The Leader of Sierra Leone’s Nation Grand Coalition (NGC) party, Hon. Kandeh Kolleh Yumkella has said the NGC must reach out to other political parties to promote strategic alliances for peace and change, adding that as a party, they have taken a constructive approach to their opposition.

Hon. Yumkella made this statement whilst making a clarion call to all Sierra Leoneans to refrain from violence and embrace peace and forgiveness, ahead of the 2023 General Elections.

He said his Party has often been criticized in parliament for supporting government measures, but that when the government succeeds, everybody succeeds and when the government fails, it hurts everyone.

Dr. Yumkella went on to call on Sierra Leoneans and politicians to break what is often referred to as Do-Me ah Do-you politics, adding that the country needs a new progressive alliance to take Sierra Leone forward.

He stated that the country is not at war and that we must learn to forgive one another and abstain from violence, adding that Sierra Leone’s democracy is under threat because we are deeply divided with hate speeches.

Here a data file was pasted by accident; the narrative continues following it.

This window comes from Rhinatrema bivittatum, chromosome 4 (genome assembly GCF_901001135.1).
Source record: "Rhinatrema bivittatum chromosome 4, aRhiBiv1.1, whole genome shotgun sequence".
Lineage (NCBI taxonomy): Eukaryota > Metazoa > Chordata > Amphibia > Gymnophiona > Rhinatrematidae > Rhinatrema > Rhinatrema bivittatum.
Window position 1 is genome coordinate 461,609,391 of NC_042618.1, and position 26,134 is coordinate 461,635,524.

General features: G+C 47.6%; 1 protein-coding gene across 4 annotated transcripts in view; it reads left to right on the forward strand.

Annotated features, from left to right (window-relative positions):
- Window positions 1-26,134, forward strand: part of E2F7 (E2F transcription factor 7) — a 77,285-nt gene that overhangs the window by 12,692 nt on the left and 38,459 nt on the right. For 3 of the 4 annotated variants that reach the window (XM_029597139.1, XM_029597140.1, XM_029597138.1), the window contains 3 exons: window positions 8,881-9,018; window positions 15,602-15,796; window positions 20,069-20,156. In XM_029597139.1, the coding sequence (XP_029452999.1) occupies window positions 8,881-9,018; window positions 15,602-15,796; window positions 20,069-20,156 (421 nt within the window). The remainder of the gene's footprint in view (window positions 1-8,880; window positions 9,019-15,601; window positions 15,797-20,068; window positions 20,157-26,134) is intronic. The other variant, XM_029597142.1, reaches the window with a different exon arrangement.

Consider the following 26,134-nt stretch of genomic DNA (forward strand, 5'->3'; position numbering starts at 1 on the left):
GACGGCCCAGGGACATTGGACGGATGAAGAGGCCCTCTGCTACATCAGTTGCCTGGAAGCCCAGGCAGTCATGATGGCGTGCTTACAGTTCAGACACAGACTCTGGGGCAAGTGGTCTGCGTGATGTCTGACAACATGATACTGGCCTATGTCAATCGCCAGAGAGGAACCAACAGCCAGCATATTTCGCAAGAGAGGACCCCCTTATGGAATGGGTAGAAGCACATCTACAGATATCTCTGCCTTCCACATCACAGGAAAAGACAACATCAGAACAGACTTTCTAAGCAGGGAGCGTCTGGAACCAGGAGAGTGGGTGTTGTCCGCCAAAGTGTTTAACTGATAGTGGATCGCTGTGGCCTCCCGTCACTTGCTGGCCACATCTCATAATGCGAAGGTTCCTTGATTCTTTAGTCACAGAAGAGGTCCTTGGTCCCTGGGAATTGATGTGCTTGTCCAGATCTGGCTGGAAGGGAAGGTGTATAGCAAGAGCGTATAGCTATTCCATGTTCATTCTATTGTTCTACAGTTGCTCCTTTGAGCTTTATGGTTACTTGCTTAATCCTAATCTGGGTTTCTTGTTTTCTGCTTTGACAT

“Do-me-ah-do-you” and “mammy cuss” fast becoming the new normal,” Yumkella asserted.

He appealed for all and sundry to define themselves not by what they are against but by what they are for-a prosperous, happy, united Sierra Leone that stands tall and proud among the family of nations.

He added that the reality today is that we live in a polarised country that leaves many people feeling uneasy.

“Let us leave our politics of ethno-regional rivalries and hatred behind us. Let us make a break with the politics of do-me-ah-do-you. An eye for an eye leaves everyone blind,” Hon. KKY said.

He noted that sierra Leoneans must learn from the example of the late President, Ahmad Tejan Kabba in forgiving the seemingly unforgivable, and suing for peace, all in the name of national unity.

He said thar progressive agenda requires forgiveness and strategic alliances to transform our nation.

Yumkella states that he has also been fearless in challenging the government on policies and issues he considers not to be in the public interest.

“Progressive ideas I included in my omnibus bill (which was not gazetted) two years ago have found their way into government bills on gender empowerment and the new electoral act,” he noted.